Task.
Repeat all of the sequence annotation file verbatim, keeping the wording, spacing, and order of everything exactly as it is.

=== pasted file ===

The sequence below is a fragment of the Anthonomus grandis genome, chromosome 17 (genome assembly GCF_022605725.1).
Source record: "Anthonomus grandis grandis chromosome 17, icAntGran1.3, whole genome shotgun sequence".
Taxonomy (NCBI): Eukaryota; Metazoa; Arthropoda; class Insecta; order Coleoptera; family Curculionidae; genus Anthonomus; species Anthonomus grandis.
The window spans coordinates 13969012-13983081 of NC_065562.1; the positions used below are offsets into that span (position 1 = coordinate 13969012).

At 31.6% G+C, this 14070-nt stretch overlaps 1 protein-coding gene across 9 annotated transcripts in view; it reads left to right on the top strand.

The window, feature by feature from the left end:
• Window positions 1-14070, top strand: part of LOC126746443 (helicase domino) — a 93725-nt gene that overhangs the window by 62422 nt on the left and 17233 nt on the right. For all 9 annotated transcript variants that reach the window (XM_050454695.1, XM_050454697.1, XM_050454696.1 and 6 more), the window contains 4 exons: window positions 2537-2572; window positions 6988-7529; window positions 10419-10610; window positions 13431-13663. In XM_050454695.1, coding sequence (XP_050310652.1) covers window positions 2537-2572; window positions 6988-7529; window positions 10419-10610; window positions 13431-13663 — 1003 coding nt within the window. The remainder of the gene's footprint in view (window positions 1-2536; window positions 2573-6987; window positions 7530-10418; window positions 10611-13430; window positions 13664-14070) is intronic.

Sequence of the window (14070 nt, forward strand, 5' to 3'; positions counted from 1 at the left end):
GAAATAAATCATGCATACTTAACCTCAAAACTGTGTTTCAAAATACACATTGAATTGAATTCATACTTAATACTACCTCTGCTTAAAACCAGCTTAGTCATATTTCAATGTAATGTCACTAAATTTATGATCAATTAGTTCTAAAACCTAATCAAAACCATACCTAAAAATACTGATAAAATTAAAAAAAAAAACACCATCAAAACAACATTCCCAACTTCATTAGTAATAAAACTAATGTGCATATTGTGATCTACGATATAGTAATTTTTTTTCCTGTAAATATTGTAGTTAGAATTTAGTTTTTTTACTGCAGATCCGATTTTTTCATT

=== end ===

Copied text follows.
The sequence below is a fragment of the Anthonomus grandis genome, chromosome 17 (genome assembly GCF_022605725.1).
Source record: "Anthonomus grandis grandis chromosome 17, icAntGran1.3, whole genome shotgun sequence".
Taxonomy (NCBI): Eukaryota; Metazoa; Arthropoda; class Insecta; order Coleoptera; family Curculionidae; genus Anthonomus; species Anthonomus grandis.
The window spans coordinates 13969012-13983081 of NC_065562.1; the positions used below are offsets into that span (position 1 = coordinate 13969012).

At 31.6% G+C, this 14070-nt stretch overlaps 1 protein-coding gene across 9 annotated transcripts in view; it reads left to right on the top strand.

The window, feature by feature from the left end:
• Window positions 1-14070, top strand: part of LOC126746443 (helicase domino) — a 93725-nt gene that overhangs the window by 62422 nt on the left and 17233 nt on the right. For all 9 annotated transcript variants that reach the window (XM_050454695.1, XM_050454697.1, XM_050454696.1 and 6 more), the window contains 4 exons: window positions 2537-2572; window positions 6988-7529; window positions 10419-10610; window positions 13431-13663. In XM_050454695.1, coding sequence (XP_050310652.1) covers window positions 2537-2572; window positions 6988-7529; window positions 10419-10610; window positions 13431-13663 — 1003 coding nt within the window. The remainder of the gene's footprint in view (window positions 1-2536; window positions 2573-6987; window positions 7530-10418; window positions 10611-13430; window positions 13664-14070) is intronic.

Sequence of the window (14070 nt, forward strand, 5' to 3'; positions counted from 1 at the left end):
GAAATAAATCATGCATACTTAACCTCAAAACTGTGTTTCAAAATACACATTGAATTGAATTCATACTTAATACTACCTCTGCTTAAAACCAGCTTAGTCATATTTCAATGTAATGTCACTAAATTTATGATCAATTAGTTCTAAAACCTAATCAAAACCATACCTAAAAATACTGATAAAATTAAAAAAAAAAACACCATCAAAACAACATTCCCAACTTCATTAGTAATAAAACTAATGTGCATATTGTGATCTACGATATAGTAATTTTTTTTCCTGTAAATATTGTAGTTAGAATTTAGTTTTTTTACTGCAGATCCGATTTTTTCATT